First, there was a buoyancy problem, said Max Carcas, a spokesman for Pelamis Wave Power, the British company that designed and built the units and retained a 23% stake in the project. According to a report on ocean energy systems published by the International Energy Agency, foam-filled buoyancy tanks for the mooring installation leaked and needed to be replaced, delaying startup.

The buoyancy problem was resolved, Mr. Carcas said during a telephone interview this month, but other technical issues emerged, as could be expected in a prototype project. “Like all things new, you have niggles to work through, and we continue to do that.”

Then, the financial crisis kicked in.

The Aguçadoura wave farm was announced in September as a joint venture between Pelamis and a group of three promoters including EDP, the Portuguese electrical engineering company Efacec, and the asset manager Babcock & Brown, an Australia-based specialist in power and other infrastructure investments.

But, by November, as the global credit crunch and falling share markets took a deepening toll of highly leveraged investors, Babcock & Brown announced a major program of asset sales to pay down its debt: and the Portuguese partners pulled back from the venture.

“Babcock & Brown are in process of winding down and we’re looking at offers for all our assets,” Anthony Kennaway, a Babcock & Brown spokesman, said from London. “Pelamis is part of that. All our assets are for sale. We are not putting any more money into the project.”

Against that background, Mr. Carcas, of Pelamis, said that there was no timetable for returning the generators to sea.

“As soon as things are resolved,” he said. “Could be next week. Could be anything.”

Harnessing ocean power for energy seemed an ideal option for Portugal, a small country with no oil and limited resources, and a long Atlantic coastline south of the Bay of Biscay, famed for its fierce waves and storms.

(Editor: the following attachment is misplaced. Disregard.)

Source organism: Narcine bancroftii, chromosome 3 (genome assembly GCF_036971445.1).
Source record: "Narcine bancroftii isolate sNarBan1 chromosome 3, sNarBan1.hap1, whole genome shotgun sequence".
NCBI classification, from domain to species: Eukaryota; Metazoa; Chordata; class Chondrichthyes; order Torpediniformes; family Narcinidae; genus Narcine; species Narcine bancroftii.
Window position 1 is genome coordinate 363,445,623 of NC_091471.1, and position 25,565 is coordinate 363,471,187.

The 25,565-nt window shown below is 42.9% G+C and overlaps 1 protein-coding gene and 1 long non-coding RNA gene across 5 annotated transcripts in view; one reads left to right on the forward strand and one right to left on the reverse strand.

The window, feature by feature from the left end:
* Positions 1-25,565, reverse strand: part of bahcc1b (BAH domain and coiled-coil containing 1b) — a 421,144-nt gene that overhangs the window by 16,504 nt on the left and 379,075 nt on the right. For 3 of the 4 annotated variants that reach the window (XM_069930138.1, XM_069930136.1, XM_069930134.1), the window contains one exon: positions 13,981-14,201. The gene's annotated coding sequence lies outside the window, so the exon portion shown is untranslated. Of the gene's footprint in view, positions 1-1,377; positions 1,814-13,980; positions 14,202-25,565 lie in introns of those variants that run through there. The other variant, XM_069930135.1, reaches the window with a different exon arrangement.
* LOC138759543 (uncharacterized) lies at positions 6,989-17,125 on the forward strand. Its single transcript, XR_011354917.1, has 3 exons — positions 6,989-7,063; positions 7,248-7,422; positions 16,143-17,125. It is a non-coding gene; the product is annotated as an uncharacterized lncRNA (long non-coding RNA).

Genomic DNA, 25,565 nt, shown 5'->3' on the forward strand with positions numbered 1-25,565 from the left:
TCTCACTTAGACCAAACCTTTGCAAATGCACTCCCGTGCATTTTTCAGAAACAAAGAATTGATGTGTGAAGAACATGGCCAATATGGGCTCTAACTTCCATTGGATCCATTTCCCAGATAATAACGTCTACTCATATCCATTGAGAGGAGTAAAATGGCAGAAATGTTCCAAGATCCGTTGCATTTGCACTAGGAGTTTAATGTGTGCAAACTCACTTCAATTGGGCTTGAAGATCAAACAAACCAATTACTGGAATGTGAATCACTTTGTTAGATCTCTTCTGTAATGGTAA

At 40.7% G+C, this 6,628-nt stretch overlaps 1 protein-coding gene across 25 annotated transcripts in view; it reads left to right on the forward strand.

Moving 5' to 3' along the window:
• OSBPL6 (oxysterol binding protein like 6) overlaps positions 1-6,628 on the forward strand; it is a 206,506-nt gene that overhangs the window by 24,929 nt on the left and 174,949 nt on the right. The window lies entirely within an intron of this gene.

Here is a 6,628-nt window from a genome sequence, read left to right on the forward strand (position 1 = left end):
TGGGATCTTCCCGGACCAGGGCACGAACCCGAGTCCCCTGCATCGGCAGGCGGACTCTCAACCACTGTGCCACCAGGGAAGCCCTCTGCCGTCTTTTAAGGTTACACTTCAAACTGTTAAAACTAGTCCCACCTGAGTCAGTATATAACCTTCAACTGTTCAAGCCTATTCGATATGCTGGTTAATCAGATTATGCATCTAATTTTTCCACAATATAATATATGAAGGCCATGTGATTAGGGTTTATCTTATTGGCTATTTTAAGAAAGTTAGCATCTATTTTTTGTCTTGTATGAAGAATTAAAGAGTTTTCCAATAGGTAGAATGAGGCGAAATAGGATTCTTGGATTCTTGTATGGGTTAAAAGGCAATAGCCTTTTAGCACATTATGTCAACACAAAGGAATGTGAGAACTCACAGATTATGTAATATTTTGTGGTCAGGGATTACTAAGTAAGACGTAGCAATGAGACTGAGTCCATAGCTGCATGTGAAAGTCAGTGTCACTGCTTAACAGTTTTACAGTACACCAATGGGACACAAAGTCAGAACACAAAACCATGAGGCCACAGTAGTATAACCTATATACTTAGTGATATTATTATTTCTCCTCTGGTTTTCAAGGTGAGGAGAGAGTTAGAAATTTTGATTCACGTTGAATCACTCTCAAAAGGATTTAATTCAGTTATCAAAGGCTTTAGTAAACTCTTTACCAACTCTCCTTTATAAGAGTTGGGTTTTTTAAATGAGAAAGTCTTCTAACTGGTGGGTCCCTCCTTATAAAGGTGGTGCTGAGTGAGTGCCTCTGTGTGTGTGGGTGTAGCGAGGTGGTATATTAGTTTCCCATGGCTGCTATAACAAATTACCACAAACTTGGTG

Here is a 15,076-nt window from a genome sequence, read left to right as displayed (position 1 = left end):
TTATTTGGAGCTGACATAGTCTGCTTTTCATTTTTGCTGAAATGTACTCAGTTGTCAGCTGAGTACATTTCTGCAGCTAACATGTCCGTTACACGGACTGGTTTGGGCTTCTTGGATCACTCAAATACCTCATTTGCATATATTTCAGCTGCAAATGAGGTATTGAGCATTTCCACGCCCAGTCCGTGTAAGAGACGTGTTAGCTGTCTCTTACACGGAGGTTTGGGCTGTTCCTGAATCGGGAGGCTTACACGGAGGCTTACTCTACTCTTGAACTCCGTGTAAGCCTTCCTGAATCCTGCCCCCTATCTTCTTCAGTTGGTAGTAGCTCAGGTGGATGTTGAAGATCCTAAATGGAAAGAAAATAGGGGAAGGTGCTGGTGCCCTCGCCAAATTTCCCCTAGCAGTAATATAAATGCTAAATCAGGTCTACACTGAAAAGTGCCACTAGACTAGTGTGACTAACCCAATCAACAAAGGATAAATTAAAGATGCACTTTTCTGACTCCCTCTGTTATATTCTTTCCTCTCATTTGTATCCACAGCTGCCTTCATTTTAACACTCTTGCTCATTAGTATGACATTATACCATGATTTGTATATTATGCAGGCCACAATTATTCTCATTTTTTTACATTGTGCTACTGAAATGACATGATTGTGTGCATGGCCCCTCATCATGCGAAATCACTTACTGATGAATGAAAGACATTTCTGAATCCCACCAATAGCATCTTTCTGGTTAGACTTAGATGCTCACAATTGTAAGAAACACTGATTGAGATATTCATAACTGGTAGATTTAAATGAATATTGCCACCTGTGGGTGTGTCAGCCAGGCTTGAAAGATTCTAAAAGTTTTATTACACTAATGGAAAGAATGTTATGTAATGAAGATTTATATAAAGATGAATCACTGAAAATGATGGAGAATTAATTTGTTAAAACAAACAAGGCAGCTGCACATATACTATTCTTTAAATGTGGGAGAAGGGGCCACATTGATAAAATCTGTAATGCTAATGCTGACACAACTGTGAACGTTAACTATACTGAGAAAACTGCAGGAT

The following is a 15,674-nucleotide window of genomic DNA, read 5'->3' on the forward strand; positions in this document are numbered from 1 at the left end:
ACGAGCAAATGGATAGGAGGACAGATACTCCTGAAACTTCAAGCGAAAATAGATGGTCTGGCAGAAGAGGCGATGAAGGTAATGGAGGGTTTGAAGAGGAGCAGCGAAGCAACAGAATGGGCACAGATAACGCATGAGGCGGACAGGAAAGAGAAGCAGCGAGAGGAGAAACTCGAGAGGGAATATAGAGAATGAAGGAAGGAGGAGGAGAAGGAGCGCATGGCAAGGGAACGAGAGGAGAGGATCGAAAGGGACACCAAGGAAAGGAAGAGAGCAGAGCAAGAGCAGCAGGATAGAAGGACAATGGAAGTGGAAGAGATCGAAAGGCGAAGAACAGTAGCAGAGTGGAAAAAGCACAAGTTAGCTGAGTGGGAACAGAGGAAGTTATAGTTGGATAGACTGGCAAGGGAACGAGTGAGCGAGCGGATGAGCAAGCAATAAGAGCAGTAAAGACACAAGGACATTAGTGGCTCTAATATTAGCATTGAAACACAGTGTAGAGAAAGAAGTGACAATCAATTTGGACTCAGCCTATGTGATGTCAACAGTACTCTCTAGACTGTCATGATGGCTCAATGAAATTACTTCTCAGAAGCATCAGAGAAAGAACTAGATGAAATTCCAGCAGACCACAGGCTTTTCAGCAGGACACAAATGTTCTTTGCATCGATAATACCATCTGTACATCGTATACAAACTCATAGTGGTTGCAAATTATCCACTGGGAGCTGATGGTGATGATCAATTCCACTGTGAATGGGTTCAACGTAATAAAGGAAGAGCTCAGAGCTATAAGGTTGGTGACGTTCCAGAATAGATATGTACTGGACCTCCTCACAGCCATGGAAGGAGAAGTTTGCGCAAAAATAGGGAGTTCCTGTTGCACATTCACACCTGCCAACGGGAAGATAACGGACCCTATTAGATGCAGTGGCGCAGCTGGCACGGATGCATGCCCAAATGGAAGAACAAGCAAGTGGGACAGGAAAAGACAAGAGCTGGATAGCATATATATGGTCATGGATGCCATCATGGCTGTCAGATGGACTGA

Portugal now imports more than 80% of its energy supplies, far above the European Union average. Domestic power generation is heavily dependent on hydroelectric projects, which are vulnerable to big fluctuations in output, depending on seasonal weather conditions.

Ambitious government plans still aim for a radical transformation of Portugal’s energy profile, with as much as 60% of the country’s electricity to be generated from renewable sources by 2020. That compares with an EU target of 20% for the union as a whole.

But the Aguçadoura project points up the risks of a strategy relying on cutting-edge, and potentially costly, technology. Whether or not the target is achievable, particularly in current economic conditions, is a subject of debate among the country’s renewable energy specialists.

“We assumed there would be no critical technical issues,” to hinder deployment of offshore generators, said Antonio Sarmento, director of the Wave Energy Center, WavEC, a Portuguese nonprofit organization that promotes ocean wave power generation.

“Also we assumed there would be no environmental impact and that the energy would be relatively cheap. So we were optimistic,” Mr. Sarmento said. “It’s an educated guess. We are still guessing. When you pick up a new technology and look at the future it’s difficult to say what will be.”

On the cost side, investments in ocean-based technologies “are very high and operating costs are not entirely negligible because you have the problem of corrosion from salt water,” said Colette Lewiner, head of the global energy and utilities sector at the French consultancy and services company Capgemini.

While the Aguçadoura partners put the cost of the first phase at a relatively modest €9 million, the true cost of such developments is difficult to calculate, said Hugo Chandler, a renewable energy analyst at the International Energy Agency in Paris.

“Part of the problem is the absence of data,” he said. “Countries are still at an early stage and don’t want to reveal real costs.”